With the advancements in electronics, video equipment and also audio response devices, the whole scenario has endless possibilities. There are now people assigned to the job of breaking down a opposing pitcher’s mechanics to show indications of what pitch might be coming out of their hand at any particular moment. Teams have endless research and statistics at their fingertips from web sources and in-house agencies like Bloomberg Sports. And then there are the players who seek every advantage to get the upper hand on their competition, not just to gain a “W”, but to get added motivation and confidence. This Era could be the most devastating to the sport.
You might wonder why I am beginning to bring such matters up, why I am focusing on this one item that could explode and show that technology has made it was onto the field, and that one recent discovery, maybe by accident, could show that violations could already be effecting the game I love. It is not like Major League Baseball players will take an edge or any advantage they can get and throw it out the window if it is in a gray area. But when they step into that black and white area where few dare to tread for repercussions and penalties, that is when I am concerned.
Tuesday night during the Tampa Bay Rays game against the San Diego Padres, I first heard a few mumbles from a few faithful Rays fans of a certain player maybe having a “cheat sheet” in his back pocket on the field. Now I know players are allowed to have a small laminated sheet to illustrate maybe fielding positional changes, and maybe even give a heads up to hitting tendencies to a certain spot, or gap. But as I watched this player kind of without immediate attention that night something began to stir.
There I was again remembering how I used to use tactics of my own to get an edge in sports. I was not a dirty player, but if you let me have an advantage, I did take it and run every time. And the fielding “cheat sheets” by Padres Tony Gwynn Junior and Will Venable did not bother me until I personally saw something else pop out of Venable’s pocket on Wednesday night. From that moment on, for the rest of the night, I saw him take out both a laminated card and read it before certain Rays hitters, and then something else seemed to have come out of his pocket, and it shocked me.
In this blog I decided to include both the partially blown up photos to show the item in Venable’s hand, plus the original photo so you can download and blow it up in any shape or form for yourself to show that this item was bigger and more pronounced than the smaller white edged laminated sheet. It seemed that Venable might have been using a P D A or I-phone, or some other form of electronic items while he was camped in Rightfield at Tropicana Field. It shocked me at first, but then I realized that maybe it might be permissible during this type of series since the Rays and Padres would play only this small 3-game series, then maybe not see each other for another 6-8 years, unless it is in the World Series.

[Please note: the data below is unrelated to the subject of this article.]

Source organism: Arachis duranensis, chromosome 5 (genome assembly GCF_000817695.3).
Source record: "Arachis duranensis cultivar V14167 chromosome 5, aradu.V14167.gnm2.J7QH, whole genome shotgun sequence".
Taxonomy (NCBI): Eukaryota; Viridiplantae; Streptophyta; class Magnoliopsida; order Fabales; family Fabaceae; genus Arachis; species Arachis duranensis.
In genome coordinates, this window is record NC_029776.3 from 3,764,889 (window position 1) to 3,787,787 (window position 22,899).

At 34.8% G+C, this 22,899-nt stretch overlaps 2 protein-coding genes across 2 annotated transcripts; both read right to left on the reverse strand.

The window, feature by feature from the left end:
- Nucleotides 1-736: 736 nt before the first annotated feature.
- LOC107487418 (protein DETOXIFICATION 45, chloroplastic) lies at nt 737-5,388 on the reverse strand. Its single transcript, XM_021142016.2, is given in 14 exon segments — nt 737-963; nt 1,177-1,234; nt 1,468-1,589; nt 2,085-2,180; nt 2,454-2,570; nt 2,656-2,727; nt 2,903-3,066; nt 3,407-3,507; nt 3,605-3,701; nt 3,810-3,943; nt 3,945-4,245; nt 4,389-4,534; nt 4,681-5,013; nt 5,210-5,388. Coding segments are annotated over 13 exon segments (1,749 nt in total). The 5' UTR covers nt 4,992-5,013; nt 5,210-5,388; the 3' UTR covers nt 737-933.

Fran Fusco, who has a long history of baseball in their family blood (she is the sister of ex-Red Sox catcher Rich Gedman) first alerted me to the situation on Wednesday night before the game. A few other Rays fans in the stands also gave their vocal interpretations to the events of the previous night, so I decided to try and find out for myself, see if this is really happening, or was just a mirage caused by the reflective lights of the Trop. hitting the paper at a weird angle. Wish I could say it was all a figment of our collective imaginations, but it was as real as Carlos Pena hitting an opposite field Home Run, or Matt Garza’s goatee.
So after the game I showed the pictures to a member of the Rays Radio Network, and he asked me to forward the photos to him for further examination. He also asked me not to bring attention the knowledge of these photos for a day, which I was more than happy to oblige since I had not been able to blow them up properly while sitting in the seating bowl. But when I did blow up two of the photos later that night at home, there was a distinctive difference in the shapes and sizes of the two items in question…The plot thickened immediately.
I especially paid close attention to Venable’s left back pants pocket that was showed a huge change in the shape of his right pocket, which had a pair of batting gloves sticking out of them. The rectangular shape could have been a tri-folded laminated card, but there was also a dim light source that could not be formed by the lighting pattern within Tropicana Field, so the mystery got thicker and thicker for me. I kind of half paid attention, but still got some good shots of the pocket, and Venable taking either item out to glance at it between innings, or during pitching changes that night.
Venable was definitely using the chart or device to gain an advantage or educate himself on the Rays tendencies during that contest. I first noticed him looking at the chart/device during Rays D H Hank Blalock’s plate appearance, then during pitching changes of two Padres relievers, Rick Webb and Mike Adams. Venable was so nonchalant about the items in his left rear pocket that it really did not alarm me that night. But after the game the Rays front office member I sent the photos to, plus the urgency of that transfer told me I might have stumbled on something here.
I got a rumor floated to me that Venable had told a few members of the Rays that it ” was a laminated card”, which in a few of the photos it definitely looked like just that, but a few of the other photos, there was a darker item that was thicker and more like a portable device than a simple one-ply piece of paper with lamination on it. I had heard through the Rays grapevine before Thursday afternoon’s game that three other Rays fans had reported the event, plus one writing a letter to the National League President Frank Robinson about the episode. So with so many people now showing extreme attention to this set of events, I carefully studied and watched Venable with extreme precision on Thursday.